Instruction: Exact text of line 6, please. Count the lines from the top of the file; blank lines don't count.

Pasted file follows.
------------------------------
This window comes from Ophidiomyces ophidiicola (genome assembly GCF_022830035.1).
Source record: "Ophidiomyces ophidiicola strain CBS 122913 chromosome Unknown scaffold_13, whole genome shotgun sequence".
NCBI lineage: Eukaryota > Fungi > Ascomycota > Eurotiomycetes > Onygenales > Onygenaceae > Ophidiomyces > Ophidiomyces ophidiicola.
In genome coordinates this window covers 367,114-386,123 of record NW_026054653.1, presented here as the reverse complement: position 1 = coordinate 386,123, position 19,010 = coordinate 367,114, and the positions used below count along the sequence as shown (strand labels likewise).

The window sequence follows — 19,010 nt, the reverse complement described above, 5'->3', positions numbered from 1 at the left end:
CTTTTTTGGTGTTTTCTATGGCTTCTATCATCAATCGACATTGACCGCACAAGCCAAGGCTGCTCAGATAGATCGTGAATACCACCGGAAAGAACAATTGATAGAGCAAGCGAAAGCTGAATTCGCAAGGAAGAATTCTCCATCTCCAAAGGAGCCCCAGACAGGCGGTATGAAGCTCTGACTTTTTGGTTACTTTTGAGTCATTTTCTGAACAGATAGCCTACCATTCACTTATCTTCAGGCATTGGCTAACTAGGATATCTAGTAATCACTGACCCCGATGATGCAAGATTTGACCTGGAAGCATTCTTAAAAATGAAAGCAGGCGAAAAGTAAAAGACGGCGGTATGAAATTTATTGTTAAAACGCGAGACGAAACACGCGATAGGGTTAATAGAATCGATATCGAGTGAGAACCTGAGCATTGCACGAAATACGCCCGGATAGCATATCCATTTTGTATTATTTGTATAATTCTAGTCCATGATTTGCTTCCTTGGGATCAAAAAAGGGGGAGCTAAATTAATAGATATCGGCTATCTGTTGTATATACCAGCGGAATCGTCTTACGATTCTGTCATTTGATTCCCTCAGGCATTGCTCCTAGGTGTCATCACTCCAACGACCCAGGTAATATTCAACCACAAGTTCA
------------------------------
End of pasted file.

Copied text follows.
CTTTTTTGGTGTTTTCTATGGCTTCTATCATCAATCGACATTGACCGCACAAGCCAAGGCTGCTCAGATAGATCGTGAATACCACCGGAAAGAACAATTGATAGAGCAAGCGAAAGCTGAATTCGCAAGGAAGAATTCTCCATCTCCAAAGGAGCCCCAGACAGGCGGTATGAAGCTCTGACTTTTTGGTTACTTTTGAGTCATTTTCTGAACAGATAGCCTACCATTCACTTATCTTCAGGCATTGGCTAACTAGGATATCTAGTAATCACTGACCCCGATGATGCAAGATTTGACCTGGAAGCATTCTTAAAAATGAAAGCAGGCGAAAAGTAAAAGACGGCGGTATGAAATTTATTGTTAAAACGCGAGACGAAACACGCGATAGGGTTAATAGAATCGATATCGAGTGAGAACCTGAGCATTGCACGAAATACGCCCGGATAGCATATCCATTTTGTATTATTTGTATAATTCTAGTCCATGATTTGCTTCCTTGGGATCAAAAAAGGGGGAGCTAAATTAATAGATATCGGCTATCTGTTGTATATACCAGCGGAATCGTCTTACGATTCTGTCATTTGATTCCCTCAGGCATTGCTCCTAGGTGTCATCACTCCAACGACCCAGGTAATATTCAACCACAAGTTCA